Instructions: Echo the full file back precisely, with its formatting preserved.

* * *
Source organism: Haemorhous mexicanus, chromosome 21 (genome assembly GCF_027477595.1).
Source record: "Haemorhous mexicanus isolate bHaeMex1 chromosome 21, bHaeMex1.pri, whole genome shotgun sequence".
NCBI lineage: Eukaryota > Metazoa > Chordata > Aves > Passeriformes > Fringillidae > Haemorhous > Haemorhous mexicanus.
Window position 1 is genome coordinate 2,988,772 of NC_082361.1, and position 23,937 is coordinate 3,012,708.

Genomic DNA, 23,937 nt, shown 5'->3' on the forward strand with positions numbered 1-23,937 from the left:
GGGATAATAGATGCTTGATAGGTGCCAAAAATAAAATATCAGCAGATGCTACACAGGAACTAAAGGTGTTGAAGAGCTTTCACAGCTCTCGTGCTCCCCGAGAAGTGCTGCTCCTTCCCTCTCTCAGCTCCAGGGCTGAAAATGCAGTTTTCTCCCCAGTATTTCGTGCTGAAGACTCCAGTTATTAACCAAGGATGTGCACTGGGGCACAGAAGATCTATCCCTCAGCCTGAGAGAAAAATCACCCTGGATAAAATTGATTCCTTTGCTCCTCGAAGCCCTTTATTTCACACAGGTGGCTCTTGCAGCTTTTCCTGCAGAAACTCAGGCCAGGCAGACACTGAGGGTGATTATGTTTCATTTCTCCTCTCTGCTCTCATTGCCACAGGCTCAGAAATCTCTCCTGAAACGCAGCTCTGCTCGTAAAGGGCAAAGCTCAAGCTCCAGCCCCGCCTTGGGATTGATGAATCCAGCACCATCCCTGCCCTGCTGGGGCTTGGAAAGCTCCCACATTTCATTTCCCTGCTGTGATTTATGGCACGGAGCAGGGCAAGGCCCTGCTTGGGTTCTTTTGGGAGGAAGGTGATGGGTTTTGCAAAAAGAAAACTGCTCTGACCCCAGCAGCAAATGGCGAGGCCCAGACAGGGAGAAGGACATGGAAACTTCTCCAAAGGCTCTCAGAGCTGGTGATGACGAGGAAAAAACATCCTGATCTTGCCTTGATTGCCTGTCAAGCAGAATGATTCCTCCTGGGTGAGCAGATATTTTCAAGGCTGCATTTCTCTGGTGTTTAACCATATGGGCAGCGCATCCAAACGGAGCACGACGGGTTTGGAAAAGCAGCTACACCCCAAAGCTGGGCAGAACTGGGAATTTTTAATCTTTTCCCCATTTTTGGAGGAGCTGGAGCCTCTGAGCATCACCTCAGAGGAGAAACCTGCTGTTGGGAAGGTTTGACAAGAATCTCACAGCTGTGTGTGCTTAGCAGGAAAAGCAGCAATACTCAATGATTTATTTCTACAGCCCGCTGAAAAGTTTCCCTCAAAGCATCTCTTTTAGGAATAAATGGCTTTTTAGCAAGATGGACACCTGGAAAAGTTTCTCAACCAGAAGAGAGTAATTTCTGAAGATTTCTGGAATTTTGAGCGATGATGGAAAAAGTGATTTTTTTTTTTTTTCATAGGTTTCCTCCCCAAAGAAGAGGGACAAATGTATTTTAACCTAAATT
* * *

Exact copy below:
Source organism: Haemorhous mexicanus, chromosome 21 (genome assembly GCF_027477595.1).
Source record: "Haemorhous mexicanus isolate bHaeMex1 chromosome 21, bHaeMex1.pri, whole genome shotgun sequence".
NCBI lineage: Eukaryota > Metazoa > Chordata > Aves > Passeriformes > Fringillidae > Haemorhous > Haemorhous mexicanus.
Window position 1 is genome coordinate 2,988,772 of NC_082361.1, and position 23,937 is coordinate 3,012,708.

Genomic DNA, 23,937 nt, shown 5'->3' on the forward strand with positions numbered 1-23,937 from the left:
GGGATAATAGATGCTTGATAGGTGCCAAAAATAAAATATCAGCAGATGCTACACAGGAACTAAAGGTGTTGAAGAGCTTTCACAGCTCTCGTGCTCCCCGAGAAGTGCTGCTCCTTCCCTCTCTCAGCTCCAGGGCTGAAAATGCAGTTTTCTCCCCAGTATTTCGTGCTGAAGACTCCAGTTATTAACCAAGGATGTGCACTGGGGCACAGAAGATCTATCCCTCAGCCTGAGAGAAAAATCACCCTGGATAAAATTGATTCCTTTGCTCCTCGAAGCCCTTTATTTCACACAGGTGGCTCTTGCAGCTTTTCCTGCAGAAACTCAGGCCAGGCAGACACTGAGGGTGATTATGTTTCATTTCTCCTCTCTGCTCTCATTGCCACAGGCTCAGAAATCTCTCCTGAAACGCAGCTCTGCTCGTAAAGGGCAAAGCTCAAGCTCCAGCCCCGCCTTGGGATTGATGAATCCAGCACCATCCCTGCCCTGCTGGGGCTTGGAAAGCTCCCACATTTCATTTCCCTGCTGTGATTTATGGCACGGAGCAGGGCAAGGCCCTGCTTGGGTTCTTTTGGGAGGAAGGTGATGGGTTTTGCAAAAAGAAAACTGCTCTGACCCCAGCAGCAAATGGCGAGGCCCAGACAGGGAGAAGGACATGGAAACTTCTCCAAAGGCTCTCAGAGCTGGTGATGACGAGGAAAAAACATCCTGATCTTGCCTTGATTGCCTGTCAAGCAGAATGATTCCTCCTGGGTGAGCAGATATTTTCAAGGCTGCATTTCTCTGGTGTTTAACCATATGGGCAGCGCATCCAAACGGAGCACGACGGGTTTGGAAAAGCAGCTACACCCCAAAGCTGGGCAGAACTGGGAATTTTTAATCTTTTCCCCATTTTTGGAGGAGCTGGAGCCTCTGAGCATCACCTCAGAGGAGAAACCTGCTGTTGGGAAGGTTTGACAAGAATCTCACAGCTGTGTGTGCTTAGCAGGAAAAGCAGCAATACTCAATGATTTATTTCTACAGCCCGCTGAAAAGTTTCCCTCAAAGCATCTCTTTTAGGAATAAATGGCTTTTTAGCAAGATGGACACCTGGAAAAGTTTCTCAACCAGAAGAGAGTAATTTCTGAAGATTTCTGGAATTTTGAGCGATGATGGAAAAAGTGATTTTTTTTTTTTTTCATAGGTTTCCTCCCCAAAGAAGAGGGACAAATGTATTTTAACCTAAATT